A Fitting Property Rights Memorial
Byline: Todd Gaziano and Paul Rosenzweig, SPECIAL TO THE WASHINGTON TIMES
One of the "great first principles of the social compact" is that a legislature can not "take property from A and give it to B." So said the Supreme Court just after our nation was founded.
"It is against all reason and justice," the court said in 1798, "for a people to entrust a legislature with such powers; and, therefore, it cannot be presumed that they have done so."
Well, so much for that 200-year old presumption.
Just a few days ago, by a 5-4 vote in a case called Kelo v. City of New London, the Supreme Court rejected the Founders' wisdom and said it was perfectly fine for the city of New London, Conn., to take Wilhelmina Dery's house - a house her family had lived in more than 100 years - and 14 neighboring houses (including one owned by Suzette Kelo), and give them to Pfizer Inc., so it could knock them down and build a global research center.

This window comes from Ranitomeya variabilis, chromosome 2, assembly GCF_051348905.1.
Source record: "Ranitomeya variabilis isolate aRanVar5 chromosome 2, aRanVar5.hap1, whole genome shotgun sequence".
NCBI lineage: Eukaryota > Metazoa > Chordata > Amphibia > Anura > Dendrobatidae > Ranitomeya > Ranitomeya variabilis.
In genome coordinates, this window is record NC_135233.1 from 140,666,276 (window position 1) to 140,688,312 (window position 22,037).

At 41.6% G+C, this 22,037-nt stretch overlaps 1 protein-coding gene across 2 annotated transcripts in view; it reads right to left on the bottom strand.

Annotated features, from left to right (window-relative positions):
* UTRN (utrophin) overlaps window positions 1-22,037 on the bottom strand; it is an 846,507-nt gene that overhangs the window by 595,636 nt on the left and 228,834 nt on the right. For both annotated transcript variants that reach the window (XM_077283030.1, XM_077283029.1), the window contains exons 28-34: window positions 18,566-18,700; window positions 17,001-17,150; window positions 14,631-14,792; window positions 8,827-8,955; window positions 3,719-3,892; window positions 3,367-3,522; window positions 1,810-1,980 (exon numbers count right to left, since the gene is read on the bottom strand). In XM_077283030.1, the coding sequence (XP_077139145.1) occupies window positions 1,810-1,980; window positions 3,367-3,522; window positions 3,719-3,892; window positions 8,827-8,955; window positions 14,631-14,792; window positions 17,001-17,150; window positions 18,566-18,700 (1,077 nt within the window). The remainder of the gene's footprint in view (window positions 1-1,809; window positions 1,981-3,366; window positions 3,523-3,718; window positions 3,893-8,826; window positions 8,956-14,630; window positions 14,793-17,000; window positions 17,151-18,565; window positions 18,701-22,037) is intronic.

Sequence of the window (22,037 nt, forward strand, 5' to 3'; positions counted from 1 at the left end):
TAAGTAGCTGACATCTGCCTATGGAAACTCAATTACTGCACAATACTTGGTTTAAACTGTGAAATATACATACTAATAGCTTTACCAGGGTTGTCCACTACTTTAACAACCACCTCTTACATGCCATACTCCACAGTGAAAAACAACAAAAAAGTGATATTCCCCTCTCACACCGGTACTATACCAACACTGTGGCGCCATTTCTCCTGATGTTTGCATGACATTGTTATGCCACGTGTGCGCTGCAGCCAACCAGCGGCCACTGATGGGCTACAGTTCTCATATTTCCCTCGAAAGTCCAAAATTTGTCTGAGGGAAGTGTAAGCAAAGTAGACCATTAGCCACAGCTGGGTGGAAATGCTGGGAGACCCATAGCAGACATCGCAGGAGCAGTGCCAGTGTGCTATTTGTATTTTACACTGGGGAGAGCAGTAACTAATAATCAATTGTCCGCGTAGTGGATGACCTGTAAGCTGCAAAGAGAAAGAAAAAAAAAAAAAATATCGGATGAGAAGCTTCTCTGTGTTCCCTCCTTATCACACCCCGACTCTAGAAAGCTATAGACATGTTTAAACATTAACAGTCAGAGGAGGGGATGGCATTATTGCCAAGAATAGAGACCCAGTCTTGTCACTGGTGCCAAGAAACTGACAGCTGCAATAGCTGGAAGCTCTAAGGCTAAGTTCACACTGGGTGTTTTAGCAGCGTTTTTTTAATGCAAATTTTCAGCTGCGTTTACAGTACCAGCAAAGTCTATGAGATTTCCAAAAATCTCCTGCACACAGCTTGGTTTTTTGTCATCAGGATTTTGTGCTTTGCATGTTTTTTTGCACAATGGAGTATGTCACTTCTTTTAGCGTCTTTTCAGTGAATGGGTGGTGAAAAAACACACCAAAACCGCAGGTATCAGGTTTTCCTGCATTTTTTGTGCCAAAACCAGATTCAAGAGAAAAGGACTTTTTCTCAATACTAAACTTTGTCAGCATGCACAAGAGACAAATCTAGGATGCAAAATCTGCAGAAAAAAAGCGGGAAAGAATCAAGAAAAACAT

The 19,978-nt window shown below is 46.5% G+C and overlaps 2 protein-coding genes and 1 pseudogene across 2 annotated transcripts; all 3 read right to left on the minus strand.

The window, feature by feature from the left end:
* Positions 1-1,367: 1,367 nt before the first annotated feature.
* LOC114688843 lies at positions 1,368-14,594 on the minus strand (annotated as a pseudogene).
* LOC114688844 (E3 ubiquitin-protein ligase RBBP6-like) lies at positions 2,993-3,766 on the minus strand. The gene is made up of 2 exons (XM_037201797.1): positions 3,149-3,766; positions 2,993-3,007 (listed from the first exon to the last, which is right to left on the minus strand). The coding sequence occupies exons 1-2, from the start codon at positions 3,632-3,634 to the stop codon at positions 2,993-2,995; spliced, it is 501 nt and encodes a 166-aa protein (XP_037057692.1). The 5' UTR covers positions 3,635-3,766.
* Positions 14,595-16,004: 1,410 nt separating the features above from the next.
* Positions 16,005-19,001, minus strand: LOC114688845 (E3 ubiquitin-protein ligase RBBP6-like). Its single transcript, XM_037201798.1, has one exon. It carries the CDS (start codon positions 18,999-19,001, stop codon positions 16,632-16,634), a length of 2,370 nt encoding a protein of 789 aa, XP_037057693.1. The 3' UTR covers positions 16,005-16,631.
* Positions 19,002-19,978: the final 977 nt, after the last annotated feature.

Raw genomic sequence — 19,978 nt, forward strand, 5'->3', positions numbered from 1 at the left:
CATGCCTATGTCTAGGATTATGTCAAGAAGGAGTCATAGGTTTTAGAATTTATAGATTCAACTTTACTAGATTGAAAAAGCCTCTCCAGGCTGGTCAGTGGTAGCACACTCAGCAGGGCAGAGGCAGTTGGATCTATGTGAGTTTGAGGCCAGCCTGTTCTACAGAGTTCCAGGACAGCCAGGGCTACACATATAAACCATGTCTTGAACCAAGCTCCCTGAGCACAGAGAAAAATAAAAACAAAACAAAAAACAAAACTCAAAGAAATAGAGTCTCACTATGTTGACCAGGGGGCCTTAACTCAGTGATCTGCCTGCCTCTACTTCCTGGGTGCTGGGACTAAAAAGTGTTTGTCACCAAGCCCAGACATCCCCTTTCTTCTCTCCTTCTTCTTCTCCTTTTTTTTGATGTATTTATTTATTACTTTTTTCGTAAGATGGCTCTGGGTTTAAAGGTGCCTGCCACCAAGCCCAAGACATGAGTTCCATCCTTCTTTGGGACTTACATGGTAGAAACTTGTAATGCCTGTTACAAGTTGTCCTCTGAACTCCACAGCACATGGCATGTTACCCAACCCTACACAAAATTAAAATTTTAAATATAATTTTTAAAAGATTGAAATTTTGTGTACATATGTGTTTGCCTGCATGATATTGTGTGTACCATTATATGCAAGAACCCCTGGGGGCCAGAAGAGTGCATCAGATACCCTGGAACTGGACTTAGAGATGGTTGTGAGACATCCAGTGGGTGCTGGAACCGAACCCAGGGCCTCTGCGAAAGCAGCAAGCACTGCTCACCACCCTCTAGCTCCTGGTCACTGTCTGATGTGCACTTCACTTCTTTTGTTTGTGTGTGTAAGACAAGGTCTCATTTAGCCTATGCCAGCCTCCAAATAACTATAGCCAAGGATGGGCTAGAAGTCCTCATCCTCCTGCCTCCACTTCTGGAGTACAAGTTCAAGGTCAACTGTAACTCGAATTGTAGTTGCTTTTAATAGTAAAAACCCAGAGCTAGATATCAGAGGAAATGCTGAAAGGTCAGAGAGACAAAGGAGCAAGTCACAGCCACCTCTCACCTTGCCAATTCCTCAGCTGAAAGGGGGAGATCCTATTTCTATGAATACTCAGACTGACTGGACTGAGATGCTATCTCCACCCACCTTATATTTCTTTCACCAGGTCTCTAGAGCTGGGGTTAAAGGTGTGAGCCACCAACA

Why would the city do that? Apparently, Pfizer will pay more in taxes than Mrs. Dery and her neighbors. And according to the Supreme Court, that's enough. No longer is your home your own. No longer do we believe, as William Pitt, Earl of Chatham, said in a 1763 speech to the House of Lords that: "The poorest man may in his cottage bid defiance to all the force of the Crown. It may be frail; its roof may shake; the wind may blow through it; the storms may enter, the rain may enter. But the King of England cannot enter; all his forces dare not cross the threshold of the ruined tenement."
Instead, our new city-kings can take any property they choose - particularly if they take from the poor and give to the higher-tax-paying rich. How's that for turning Robin Hood upside down? Is it any wonder minority groups such as the NAACP were on the side of Mrs. Dery and are now up in arms?
As Justice Sandra Day O'Connor correctly wrote in her dissent: "The specter of condemnation hangs over all property." No property is safe from expropriation by the government.
Congress has moved quickly to respond. …